General Mills: Request for Report on Pesticide Pollution to Curtail Pollinator Decline
WHEREAS: Multi-year, double-digit declines in pollinators in the U.S. and Europe have threatened the stability of the global food supply. According to the U.S. Department of Agriculture, “bee-pollinated commodities account for $20 billion in annual United States agricultural production and $217 billion worldwide.”
Neonicotinoids, (‘neonics’) are a class of insecticide linked to declines in pollinators (such as honey bees) and other beneficial organisms and negative impacts to soil and water (according to the U.S. Geological Survey and the International Union for Conservation of Nature). General Mills is a major purchaser of corn, oats, and potatoes – crops that are routinely pre-treated with neonicotinoids.
In General Mills’ 2014 Global Responsibility Report, CEO and Chairman Ken Powell writes that “General Mills announced in 2013 our commitment to sustainably source 100 percent of our 10 priority ingredients by 2020…. Through our sustainable sourcing work, we’re ensuring the long-term viability of our business while advancing sustainable agriculture and strengthening responsible practices throughout the supply chain.” Despite this commitment to sustainability, General Mills does not have a policy regarding the use of neonics. The use of neonics has dramatically increased over the past decade. Neonics are one of the most widely-used insecticides, accounting for roughly 25% of the global agrochemical market. Their prevalence in agriculture, compounded by their ability to persist in soils and become mobile in waterways, further magnifies the risks.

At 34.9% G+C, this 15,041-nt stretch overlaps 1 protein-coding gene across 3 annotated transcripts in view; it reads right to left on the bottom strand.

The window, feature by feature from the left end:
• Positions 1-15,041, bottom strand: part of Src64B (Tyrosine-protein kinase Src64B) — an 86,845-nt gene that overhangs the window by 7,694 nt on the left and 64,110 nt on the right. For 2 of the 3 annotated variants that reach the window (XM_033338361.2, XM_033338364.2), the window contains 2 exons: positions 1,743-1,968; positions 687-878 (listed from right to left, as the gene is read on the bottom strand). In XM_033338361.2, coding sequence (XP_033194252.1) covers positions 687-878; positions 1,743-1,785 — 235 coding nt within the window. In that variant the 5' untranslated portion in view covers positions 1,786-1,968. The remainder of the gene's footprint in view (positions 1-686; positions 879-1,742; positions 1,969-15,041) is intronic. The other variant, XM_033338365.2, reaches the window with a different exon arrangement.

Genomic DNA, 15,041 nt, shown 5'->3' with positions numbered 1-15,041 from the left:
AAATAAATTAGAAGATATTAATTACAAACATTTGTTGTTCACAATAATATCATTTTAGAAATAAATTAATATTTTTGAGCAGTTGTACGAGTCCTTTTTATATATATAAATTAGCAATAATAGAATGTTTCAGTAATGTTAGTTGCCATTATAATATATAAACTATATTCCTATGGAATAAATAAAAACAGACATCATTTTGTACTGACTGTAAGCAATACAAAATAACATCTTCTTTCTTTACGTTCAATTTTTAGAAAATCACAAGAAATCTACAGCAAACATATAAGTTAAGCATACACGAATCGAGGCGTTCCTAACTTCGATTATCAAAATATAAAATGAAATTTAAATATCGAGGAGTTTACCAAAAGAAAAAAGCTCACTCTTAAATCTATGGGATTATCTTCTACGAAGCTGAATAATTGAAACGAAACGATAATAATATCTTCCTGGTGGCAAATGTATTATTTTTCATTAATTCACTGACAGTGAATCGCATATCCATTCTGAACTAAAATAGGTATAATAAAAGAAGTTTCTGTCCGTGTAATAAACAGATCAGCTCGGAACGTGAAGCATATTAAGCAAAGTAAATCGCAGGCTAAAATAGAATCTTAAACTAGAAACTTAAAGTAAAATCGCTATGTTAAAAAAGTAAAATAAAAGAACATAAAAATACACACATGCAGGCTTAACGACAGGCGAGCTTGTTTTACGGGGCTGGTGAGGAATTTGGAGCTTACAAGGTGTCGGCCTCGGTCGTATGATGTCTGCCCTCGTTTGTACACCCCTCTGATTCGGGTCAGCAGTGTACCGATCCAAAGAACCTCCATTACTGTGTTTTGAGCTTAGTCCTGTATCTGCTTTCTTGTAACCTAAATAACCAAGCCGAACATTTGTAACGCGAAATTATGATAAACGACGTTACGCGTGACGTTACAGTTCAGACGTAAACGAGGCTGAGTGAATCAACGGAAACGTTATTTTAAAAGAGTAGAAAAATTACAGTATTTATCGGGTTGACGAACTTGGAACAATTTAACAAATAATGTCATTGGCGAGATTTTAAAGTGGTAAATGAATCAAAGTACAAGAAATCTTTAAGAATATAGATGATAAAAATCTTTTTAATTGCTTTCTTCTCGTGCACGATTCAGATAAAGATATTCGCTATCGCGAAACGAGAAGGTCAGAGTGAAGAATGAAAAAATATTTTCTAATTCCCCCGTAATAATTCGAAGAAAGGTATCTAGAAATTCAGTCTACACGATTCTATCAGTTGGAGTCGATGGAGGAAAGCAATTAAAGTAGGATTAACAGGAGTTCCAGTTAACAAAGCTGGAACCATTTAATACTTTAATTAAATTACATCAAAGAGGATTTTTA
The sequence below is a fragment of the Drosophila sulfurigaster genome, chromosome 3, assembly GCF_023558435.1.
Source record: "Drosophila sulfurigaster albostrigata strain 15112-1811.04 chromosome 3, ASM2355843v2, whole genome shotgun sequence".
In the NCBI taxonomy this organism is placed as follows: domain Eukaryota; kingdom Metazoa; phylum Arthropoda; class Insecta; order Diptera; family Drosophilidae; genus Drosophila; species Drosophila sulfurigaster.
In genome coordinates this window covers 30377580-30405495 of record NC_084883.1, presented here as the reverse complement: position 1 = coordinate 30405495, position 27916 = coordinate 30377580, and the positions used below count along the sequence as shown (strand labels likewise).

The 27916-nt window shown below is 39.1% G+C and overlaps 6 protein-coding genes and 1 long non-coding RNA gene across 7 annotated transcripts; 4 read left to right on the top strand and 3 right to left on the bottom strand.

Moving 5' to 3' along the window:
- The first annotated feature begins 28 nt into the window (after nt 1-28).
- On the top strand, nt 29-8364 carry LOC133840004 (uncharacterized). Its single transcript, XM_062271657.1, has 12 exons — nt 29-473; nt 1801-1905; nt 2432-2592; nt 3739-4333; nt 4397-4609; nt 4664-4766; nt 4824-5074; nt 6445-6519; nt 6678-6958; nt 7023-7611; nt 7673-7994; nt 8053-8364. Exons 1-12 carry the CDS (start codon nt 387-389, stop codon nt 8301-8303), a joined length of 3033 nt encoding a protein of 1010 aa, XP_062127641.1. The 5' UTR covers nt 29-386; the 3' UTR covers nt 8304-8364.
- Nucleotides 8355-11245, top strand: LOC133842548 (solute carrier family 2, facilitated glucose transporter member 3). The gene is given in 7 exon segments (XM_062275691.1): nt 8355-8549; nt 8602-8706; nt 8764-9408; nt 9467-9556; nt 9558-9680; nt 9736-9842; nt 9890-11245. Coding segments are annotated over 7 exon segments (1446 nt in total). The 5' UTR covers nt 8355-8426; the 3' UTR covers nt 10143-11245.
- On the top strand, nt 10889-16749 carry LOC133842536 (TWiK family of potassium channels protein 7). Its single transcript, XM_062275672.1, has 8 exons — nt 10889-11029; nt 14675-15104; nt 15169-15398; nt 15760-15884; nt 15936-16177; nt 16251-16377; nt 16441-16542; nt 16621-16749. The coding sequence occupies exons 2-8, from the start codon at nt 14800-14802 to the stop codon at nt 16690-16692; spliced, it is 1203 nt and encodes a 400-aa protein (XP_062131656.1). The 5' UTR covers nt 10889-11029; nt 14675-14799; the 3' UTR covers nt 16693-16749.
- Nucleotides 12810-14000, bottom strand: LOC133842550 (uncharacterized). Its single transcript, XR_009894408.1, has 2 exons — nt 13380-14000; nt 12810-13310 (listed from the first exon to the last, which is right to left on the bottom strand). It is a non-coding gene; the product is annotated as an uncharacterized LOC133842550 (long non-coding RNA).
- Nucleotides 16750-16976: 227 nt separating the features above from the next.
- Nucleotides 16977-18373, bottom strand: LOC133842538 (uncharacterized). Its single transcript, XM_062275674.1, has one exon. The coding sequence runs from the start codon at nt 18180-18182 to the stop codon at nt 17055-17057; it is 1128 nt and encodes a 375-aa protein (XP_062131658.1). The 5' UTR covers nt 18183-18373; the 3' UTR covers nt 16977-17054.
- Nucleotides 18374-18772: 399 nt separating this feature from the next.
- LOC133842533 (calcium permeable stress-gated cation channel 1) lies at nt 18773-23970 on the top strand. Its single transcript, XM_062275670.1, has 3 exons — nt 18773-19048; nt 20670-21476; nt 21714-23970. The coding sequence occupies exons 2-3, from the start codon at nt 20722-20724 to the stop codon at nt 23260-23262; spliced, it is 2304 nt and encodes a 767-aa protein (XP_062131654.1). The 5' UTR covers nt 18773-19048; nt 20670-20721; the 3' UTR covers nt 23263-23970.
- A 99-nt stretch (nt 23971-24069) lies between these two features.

As their use has increased, so have the concerns of scientists, regulators, and the public. In December 2013, the European Union enacted a two-year ban on three neonics. In June 2014, President Obama established a “Pollinator Health Task Force” charged with “understanding, preventing and recovering from pollinator losses.” In July 2014, the United States Fish and Wildlife Service announced plans to restrict neonic use across the Wildlife Refuge System. Moreover, concern about the efficacy of neonics is growing. In October 2014, the Environmental Protection Agency reported that pre-treating soy seeds with neonics provided little or no benefit to production.
In light of these risks, companies are taking action:
Whole Foods’ Responsibly Grown Rating System will only grant “best” ratings to suppliers that prohibit the use of four neonics.
Home Depot is working with suppliers to phase out neonics on live goods.
Lowe’s will phase out neonics as suitable alternatives become available.
RESOLVED: Shareholders request that, within six months of the 2015 annual meeting, the Board publish a report, at reasonable expense and omitting proprietary information, on the Company’s options to prohibit or minimize the use of neonics in its supply chain.
SUPPORTING STATEMENT: Proponents believe the report should include:
• Practices and measures, including technical assistance and incentives, provided to growers to avoid or minimize the use of neonics to pollinators; and
• Quantitative metrics tracking key crops that are grown from seed pre-treated with neonics, and the specialty crops in General Mills’ supply chain that depend on pollinators.